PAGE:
Germany’s environmentalist Greens have chosen co-leader Annalena Baerbock to make their first bid for the chancellery in the country’s September election.
Ms Baerbock’s nomination was unveiled by the party’s other co-leader, Robert Habeck, in a smoothly staged announcement that contrasted with the increasingly heated standoff in Chancellor Angela Merkel’s centre-right Union bloc.
The September 26 parliamentary election is unpredictable, in part because the incumbent is not seeking re-election.
Mrs Merkel vowed in 2018 not to seek a fifth four-year term.
Recent polls have shown the Greens running second behind the Union and ahead of Germany’s traditional big centre-left party, the Social Democrats.
Ms Baerbock, 40, has been a legislator in the national parliament since 2013 but lacks government experience.
She said: “I stand for renewal, others stand for the status quo.”
Ms Baerbock said she stands for “a Germany at the heart of Europe, a country in which climate protection creates the future foundation for prosperity, freedom and security”.
She and Mr Habeck have led the Greens since early 2018.
A pragmatic and harmonious duo, they have presided over a rise in poll ratings.
The Greens are in opposition nationally but sit in 11 of Germany’s 16 state governments.
Recent polls show support for the party of 20-22%, more than twice the 8.9% it won in the 2017 election.
The nomination of Ms Baerbock, the youngest candidate to succeed Mrs Merkel and the only woman, will need endorsement from a party congress in June.
She stressed that the campaign will be a team effort.
Ms Baerbock has two young daughters and is based in eastern Brandenburg state, a rural region where the Greens initially struggled to make inroads but now are part of the local government.
She studied political science and international law in Hamburg and London and was a successful trampolinist in her youth.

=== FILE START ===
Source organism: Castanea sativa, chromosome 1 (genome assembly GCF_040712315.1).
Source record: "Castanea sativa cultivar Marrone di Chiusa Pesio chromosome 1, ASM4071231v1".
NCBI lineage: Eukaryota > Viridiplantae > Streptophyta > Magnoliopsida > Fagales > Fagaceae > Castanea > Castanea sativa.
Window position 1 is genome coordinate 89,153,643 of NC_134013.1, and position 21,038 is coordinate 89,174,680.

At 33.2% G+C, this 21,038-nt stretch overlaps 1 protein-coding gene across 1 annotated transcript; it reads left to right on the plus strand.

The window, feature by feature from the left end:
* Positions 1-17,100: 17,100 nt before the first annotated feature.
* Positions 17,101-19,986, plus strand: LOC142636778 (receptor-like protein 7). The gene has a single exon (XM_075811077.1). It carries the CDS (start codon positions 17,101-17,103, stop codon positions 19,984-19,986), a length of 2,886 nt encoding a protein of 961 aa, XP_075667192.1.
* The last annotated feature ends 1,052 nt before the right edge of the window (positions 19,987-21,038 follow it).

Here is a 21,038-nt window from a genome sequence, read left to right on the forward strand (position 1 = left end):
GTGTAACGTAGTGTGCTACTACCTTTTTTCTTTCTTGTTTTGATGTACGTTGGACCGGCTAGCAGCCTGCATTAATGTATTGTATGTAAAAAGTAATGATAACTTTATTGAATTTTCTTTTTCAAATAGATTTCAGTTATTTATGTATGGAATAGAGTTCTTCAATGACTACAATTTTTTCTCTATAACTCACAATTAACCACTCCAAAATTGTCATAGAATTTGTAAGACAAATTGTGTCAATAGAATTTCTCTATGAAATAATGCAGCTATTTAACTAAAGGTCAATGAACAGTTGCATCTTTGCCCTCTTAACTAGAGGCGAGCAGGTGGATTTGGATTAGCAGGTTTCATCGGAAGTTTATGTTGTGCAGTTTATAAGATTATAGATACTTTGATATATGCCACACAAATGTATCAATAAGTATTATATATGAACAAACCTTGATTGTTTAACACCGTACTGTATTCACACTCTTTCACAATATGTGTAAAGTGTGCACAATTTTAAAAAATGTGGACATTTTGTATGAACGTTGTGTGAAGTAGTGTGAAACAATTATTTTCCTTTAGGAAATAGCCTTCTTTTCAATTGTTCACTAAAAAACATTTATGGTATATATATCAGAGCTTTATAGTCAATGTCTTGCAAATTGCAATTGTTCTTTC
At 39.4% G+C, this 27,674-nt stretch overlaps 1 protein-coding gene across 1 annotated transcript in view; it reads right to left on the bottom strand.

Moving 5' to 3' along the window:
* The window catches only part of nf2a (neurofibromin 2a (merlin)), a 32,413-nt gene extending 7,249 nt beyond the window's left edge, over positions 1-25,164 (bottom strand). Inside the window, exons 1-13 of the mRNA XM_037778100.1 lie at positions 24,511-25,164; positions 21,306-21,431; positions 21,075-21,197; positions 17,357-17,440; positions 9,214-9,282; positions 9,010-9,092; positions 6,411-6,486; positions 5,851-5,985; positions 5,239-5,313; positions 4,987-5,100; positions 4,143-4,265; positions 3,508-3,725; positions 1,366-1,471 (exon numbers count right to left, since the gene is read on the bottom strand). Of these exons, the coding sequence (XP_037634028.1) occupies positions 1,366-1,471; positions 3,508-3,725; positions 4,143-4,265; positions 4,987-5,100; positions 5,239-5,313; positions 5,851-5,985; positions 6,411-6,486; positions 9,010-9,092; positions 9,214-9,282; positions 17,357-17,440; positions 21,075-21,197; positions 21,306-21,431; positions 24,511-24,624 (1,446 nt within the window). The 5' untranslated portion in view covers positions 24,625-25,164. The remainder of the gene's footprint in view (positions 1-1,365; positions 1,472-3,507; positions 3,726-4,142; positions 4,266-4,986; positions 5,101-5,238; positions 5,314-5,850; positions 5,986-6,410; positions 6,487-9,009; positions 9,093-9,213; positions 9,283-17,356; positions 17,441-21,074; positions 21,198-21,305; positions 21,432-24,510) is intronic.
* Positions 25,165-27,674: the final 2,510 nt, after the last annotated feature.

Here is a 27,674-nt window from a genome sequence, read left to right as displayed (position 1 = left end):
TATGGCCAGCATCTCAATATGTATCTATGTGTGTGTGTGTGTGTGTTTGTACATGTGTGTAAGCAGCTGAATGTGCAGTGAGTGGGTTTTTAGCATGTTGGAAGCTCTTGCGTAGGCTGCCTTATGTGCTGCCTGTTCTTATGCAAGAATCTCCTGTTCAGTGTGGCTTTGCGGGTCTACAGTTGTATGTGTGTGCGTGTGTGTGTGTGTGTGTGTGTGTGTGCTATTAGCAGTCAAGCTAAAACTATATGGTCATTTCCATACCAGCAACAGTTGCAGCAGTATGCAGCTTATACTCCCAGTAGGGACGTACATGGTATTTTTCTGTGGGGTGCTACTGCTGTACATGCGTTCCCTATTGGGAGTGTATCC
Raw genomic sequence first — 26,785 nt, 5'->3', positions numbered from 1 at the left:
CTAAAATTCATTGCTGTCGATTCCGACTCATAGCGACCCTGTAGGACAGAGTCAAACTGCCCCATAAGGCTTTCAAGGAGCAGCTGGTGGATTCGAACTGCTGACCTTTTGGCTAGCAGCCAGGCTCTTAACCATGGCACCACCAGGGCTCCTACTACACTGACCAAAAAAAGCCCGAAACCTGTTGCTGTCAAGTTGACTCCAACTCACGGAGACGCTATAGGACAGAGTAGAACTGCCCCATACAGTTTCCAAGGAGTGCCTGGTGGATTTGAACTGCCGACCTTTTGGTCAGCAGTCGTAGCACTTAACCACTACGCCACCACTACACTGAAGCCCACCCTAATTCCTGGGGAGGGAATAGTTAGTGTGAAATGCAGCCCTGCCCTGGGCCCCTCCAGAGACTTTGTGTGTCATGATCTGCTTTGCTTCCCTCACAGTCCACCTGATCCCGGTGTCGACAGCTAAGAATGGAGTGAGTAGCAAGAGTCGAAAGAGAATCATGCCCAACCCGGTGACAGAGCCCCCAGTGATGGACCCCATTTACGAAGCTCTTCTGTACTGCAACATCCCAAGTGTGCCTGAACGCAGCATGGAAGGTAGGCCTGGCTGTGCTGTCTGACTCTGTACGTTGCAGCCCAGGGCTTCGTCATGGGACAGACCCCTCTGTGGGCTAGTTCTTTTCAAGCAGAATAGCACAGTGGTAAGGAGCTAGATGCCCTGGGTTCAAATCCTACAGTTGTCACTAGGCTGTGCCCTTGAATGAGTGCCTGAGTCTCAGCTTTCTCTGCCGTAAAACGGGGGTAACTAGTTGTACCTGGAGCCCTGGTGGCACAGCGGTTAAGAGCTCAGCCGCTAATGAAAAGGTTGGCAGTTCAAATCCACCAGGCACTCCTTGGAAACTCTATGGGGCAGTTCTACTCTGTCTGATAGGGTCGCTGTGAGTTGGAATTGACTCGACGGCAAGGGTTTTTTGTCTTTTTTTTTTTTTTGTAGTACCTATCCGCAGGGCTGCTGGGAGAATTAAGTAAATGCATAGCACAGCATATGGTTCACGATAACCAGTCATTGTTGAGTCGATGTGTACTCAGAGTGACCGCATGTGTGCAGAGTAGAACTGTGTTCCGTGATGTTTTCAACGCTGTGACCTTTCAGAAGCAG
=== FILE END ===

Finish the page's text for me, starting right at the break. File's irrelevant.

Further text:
The Greens last month unveiled a programme that proposes speeding up Germany’s exit from coal-fired power, raising carbon prices and massively increasing infrastructure spending.
They are pro-European Union and take a tough line towards Russia, calling for an end to the Nord Stream 2 gas pipeline project.
Asked about her approach to Russia and China, Ms Baerbock said there needs to be a “joint, strong European position” with a strong German contribution.
She said: “With authoritarian forces in particular, we have to have a clearly guided foreign policy … in dialogue, and tough at the same time.”
Whatever the election outcome, the Greens may hold the key to forming the next government.
The traditionally left-leaning and once notoriously chaotic party was the junior partner in centre-left chancellor Gerhard Schroeder’s government from 1998 to 2005.
It has become increasingly open to alliances with centre-right parties, and is part of a wide variety of coalitions at state level.
Mrs Merkel’s Union bloc, meanwhile, was still waiting for a candidate on Monday.
The governors of Germany’s two most populous states, Armin Laschet and Markus Soeder, are battling for the nomination to succeed her.
They missed a self-imposed deadline to agree by Sunday.
Mr Laschet, the leader of Mrs Merkel’s Christian Democratic Union (CDU), and Mr Soeder, the head of its smaller Bavarian sister party, the Christian Social Union (CSU), both declared their interest in running for chancellor on April 11.
They did not specify how they would decide their competition.
A standoff ensued that many supporters fear could cause lasting damage.
Mr Laschet and Mr Soeder are the state governors of North Rhine-Westphalia and Bavaria respectively.
Mr Soeder has much better poll ratings, but Mr Laschet is the recently elected leader of by far the bigger of the sister parties.
Last Monday, Mr Laschet rallied the CDU leadership behind his bid and called for a quick decision.
But Mr Soeder said the matter should not be resolved “only in a small back room”.
On Tuesday, the contenders addressed a meeting of the Union bloc’s joint parliamentary group that laid bare divisions in the CDU.
Parts of Mrs Merkel’s party favour Mr Soeder, while others are appalled by his power play for the top job.
German media reported that Mr Laschet, Mr Soeder and close aides met late on Sunday night, apparently without a result.
Shortly before, leaders of the Union’s youth wing had come out for Mr Soeder.
The Social Democrats, who provided three of Germany’s eight post-Second World War chancellors but have long been stuck in a poll slump, nominated finance minister Olaf Scholz as their candidate for chancellor months ago.